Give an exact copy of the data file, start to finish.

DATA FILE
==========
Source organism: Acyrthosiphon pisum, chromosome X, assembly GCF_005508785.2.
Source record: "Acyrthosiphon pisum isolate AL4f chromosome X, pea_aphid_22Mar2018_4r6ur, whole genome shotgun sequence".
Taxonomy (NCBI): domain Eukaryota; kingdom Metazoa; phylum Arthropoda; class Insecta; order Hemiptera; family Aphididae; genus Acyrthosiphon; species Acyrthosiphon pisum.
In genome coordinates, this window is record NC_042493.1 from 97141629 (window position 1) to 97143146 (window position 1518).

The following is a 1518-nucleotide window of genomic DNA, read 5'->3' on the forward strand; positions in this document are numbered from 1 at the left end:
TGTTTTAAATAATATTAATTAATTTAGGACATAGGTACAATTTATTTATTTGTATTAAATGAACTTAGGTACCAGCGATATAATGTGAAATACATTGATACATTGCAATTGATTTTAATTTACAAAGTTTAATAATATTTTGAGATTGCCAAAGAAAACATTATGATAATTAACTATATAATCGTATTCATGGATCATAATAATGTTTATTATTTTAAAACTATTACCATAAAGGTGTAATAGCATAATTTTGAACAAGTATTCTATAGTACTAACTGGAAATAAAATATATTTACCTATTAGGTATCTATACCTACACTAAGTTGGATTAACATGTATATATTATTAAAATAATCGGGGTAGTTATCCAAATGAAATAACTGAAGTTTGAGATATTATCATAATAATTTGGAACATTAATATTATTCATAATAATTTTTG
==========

Source organism: Acyrthosiphon pisum, chromosome X, assembly GCF_005508785.2.
Source record: "Acyrthosiphon pisum isolate AL4f chromosome X, pea_aphid_22Mar2018_4r6ur, whole genome shotgun sequence".
Taxonomy (NCBI): domain Eukaryota; kingdom Metazoa; phylum Arthropoda; class Insecta; order Hemiptera; family Aphididae; genus Acyrthosiphon; species Acyrthosiphon pisum.
In genome coordinates, this window is record NC_042493.1 from 97141629 (window position 1) to 97143146 (window position 1518).

The following is a 1518-nucleotide window of genomic DNA, read 5'->3' on the forward strand; positions in this document are numbered from 1 at the left end:
TGTTTTAAATAATATTAATTAATTTAGGACATAGGTACAATTTATTTATTTGTATTAAATGAACTTAGGTACCAGCGATATAATGTGAAATACATTGATACATTGCAATTGATTTTAATTTACAAAGTTTAATAATATTTTGAGATTGCCAAAGAAAACATTATGATAATTAACTATATAATCGTATTCATGGATCATAATAATGTTTATTATTTTAAAACTATTACCATAAAGGTGTAATAGCATAATTTTGAACAAGTATTCTATAGTACTAACTGGAAATAAAATATATTTACCTATTAGGTATCTATACCTACACTAAGTTGGATTAACATGTATATATTATTAAAATAATCGGGGTAGTTATCCAAATGAAATAACTGAAGTTTGAGATATTATCATAATAATTTGGAACATTAATATTATTCATAATAATTTTTG